Members of Parliament (MPs) yesterday paid a glowing tribute to Ghanaian women and called on them to participate actively in the country's political process.
This, they said, would enable them to make positive inputs that would go a long way to re-arrange the social and economic order of the country and improve upon the quality of life of the broad masses of the people, especially children.
The MPs were reacting to a statement made on the floor of the House by the MP for Tarkwa-Nsuaem, Mrs Gifty Kusi, to commemorate the International Women's Day which fell yesterday.
The MPs, however, said more conducive conditions needed to be created and sustained by the state and religious, traditional and civil society organisations to actively involve women in the country's politics.
According to them, women are afflicted by numerous cultural and traditional practices in the country that have consigned them to the fringes of political, social and economic activities.
The MPs stressed the need for the “pulling down of such strongholds” that militated against the forward march of women, and placed them on the periphery of political activities
In her statement, Mrs Kusi said “International Women's Day is the story of ordinary women as makers of history; it is rooted in the centuries-old struggle of women to participate in society on an equal footing with men,” she said.
The MP condemned violence against women in the country, adding that the physical and psychological effects of violence on victims could not be over-emphasised.
“In addition to the hundreds of thousands of lives destroyed, reports show that violence against women has been linked to a number of immediate and long-term conditions, which include physical injury, depression and suicidal behaviour,” the Tarkwa-Nsuaem MP said.
She said violence against women was one issue that must necessarily be addressed if the nation, and for that matter the world in general, were to move forward in peace.
Mrs Kusi mentioned the breaking down of taboos, exposure of violence and the spread of awareness creation as some of the effective steps that could be taken to eliminate injustices against women.
“Mr Speaker, violence against women is a social problem that warranted an immediate co-ordinated response from multiple sectors.
I believe that the social and political institutions that have the mandate and responsibility to protect the citizens of the country must execute their responsibility to the letter,” she said.
The MP said while economic disparity and legal inequality were known to contribute to incidents of violence against women, it was obvious that violence arose from ignorance, failure to understand certain fundamental realities and the mistaken notion that, force was the only honourable way to resolve conflicts.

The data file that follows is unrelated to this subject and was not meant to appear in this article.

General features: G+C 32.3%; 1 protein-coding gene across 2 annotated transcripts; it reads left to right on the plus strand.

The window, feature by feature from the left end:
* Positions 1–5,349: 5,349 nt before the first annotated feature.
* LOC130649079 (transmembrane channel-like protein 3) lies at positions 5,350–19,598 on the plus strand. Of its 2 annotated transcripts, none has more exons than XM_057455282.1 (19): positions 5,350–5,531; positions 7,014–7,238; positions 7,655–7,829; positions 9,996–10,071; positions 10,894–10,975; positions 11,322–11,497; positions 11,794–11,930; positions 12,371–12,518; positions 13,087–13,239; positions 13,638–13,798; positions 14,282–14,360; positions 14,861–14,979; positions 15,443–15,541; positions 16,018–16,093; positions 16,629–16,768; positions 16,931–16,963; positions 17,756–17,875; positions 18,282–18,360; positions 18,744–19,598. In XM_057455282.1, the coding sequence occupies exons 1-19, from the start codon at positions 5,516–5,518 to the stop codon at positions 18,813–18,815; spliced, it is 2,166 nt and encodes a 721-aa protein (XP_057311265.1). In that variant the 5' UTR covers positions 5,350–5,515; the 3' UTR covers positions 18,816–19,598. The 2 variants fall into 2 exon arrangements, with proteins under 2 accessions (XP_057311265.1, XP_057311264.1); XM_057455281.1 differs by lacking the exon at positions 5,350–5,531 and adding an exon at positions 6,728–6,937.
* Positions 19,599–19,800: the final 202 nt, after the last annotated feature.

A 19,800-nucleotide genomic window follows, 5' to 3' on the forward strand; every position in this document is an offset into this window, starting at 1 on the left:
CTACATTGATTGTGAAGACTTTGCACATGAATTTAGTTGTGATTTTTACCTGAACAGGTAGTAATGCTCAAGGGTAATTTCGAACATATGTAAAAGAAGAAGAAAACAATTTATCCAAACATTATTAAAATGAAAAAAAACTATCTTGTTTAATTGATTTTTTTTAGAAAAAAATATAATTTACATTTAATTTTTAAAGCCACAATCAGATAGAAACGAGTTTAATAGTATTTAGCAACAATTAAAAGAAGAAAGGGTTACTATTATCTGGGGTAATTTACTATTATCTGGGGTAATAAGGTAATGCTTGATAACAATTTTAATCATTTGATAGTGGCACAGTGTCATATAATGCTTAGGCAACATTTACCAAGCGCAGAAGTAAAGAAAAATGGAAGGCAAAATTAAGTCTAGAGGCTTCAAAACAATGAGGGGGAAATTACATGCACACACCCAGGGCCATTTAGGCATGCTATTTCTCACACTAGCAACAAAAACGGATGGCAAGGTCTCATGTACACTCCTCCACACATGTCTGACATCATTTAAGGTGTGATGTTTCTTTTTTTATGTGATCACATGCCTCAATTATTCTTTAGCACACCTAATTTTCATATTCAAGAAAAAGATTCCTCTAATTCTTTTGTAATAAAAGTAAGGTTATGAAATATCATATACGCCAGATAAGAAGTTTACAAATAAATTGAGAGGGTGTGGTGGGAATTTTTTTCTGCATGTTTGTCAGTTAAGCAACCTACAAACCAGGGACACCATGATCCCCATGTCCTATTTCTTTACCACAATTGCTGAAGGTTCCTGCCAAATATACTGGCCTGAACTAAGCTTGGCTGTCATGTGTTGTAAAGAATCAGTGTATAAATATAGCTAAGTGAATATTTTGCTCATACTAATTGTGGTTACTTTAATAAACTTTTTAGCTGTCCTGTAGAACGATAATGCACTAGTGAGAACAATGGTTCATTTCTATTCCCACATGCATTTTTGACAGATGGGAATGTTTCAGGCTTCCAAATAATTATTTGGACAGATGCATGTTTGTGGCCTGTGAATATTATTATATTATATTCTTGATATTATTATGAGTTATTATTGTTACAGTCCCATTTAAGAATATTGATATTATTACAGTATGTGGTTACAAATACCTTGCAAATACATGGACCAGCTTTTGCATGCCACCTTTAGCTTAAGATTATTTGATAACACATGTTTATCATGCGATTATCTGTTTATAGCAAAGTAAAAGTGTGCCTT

She called on the government and other stakeholders to help educate the people on the issue of violence by supporting education and training programmes to raise awareness about violence against women .
The MP for Evalue-Gwira, Mr Kojo Armah, praised Ghanaian women for their great sacrifices towards the country's struggle to secure independence from British colonial rule.
He called for concerted efforts by the authorities to create opportunities at all levels to enable women to develop their talents for the well-being of the country.
Supporting the statement, the MP for Jomoro, Mr Lee Ocran, called on women leaders in the country to propagate the day for the active patronage of men.
This was because, he said, the vast majority of the people were not aware of the day, much more its significance to progress and development.
The MP for Bantama, Ms Cecilia Dapaah, said the activities of women constituted the barometer of the economic activities of the country.
She, therefore, called for more attention to be paid to the advancement of women in the country by creating avenues through which they could excel and improve themselves.
The MP for North Dayi, Ms Akua Dansua, bemoaned the lack of interest of activities involving women by her male counterparts in the House.
She called for attitudinal change amongst them, since that could go a long way to promote the cause of women, especially the vulnerable and the disadvantaged.
Story by Kweku Tsen
& Emmanuel Adu-Gyamerah